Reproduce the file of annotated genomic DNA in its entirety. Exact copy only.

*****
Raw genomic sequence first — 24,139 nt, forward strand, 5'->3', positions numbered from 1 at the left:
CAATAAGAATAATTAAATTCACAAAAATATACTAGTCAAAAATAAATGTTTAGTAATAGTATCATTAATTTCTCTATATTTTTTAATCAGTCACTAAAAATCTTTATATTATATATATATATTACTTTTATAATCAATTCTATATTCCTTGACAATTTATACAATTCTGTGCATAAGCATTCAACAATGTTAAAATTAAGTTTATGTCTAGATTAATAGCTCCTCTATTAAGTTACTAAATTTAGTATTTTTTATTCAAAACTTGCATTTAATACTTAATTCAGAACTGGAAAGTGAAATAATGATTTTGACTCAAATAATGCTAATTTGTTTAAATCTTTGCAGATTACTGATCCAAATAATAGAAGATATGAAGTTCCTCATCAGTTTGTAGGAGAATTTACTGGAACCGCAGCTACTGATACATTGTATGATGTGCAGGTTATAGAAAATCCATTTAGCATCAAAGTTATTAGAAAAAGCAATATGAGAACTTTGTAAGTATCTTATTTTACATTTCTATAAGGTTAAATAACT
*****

Raw genomic sequence first — 24,139 nt, forward strand, 5'->3', positions numbered from 1 at the left:
CAATAAGAATAATTAAATTCACAAAAATATACTAGTCAAAAATAAATGTTTAGTAATAGTATCATTAATTTCTCTATATTTTTTAATCAGTCACTAAAAATCTTTATATTATATATATATATTACTTTTATAATCAATTCTATATTCCTTGACAATTTATACAATTCTGTGCATAAGCATTCAACAATGTTAAAATTAAGTTTATGTCTAGATTAATAGCTCCTCTATTAAGTTACTAAATTTAGTATTTTTTATTCAAAACTTGCATTTAATACTTAATTCAGAACTGGAAAGTGAAATAATGATTTTGACTCAAATAATGCTAATTTGTTTAAATCTTTGCAGATTACTGATCCAAATAATAGAAGATATGAAGTTCCTCATCAGTTTGTAGGAGAATTTACTGGAACCGCAGCTACTGATACATTGTATGATGTGCAGGTTATAGAAAATCCATTTAGCATCAAAGTTATTAGAAAAAGCAATATGAGAACTTTGTAAGTATCTTATTTTACATTTCTATAAGGTTAAATAACT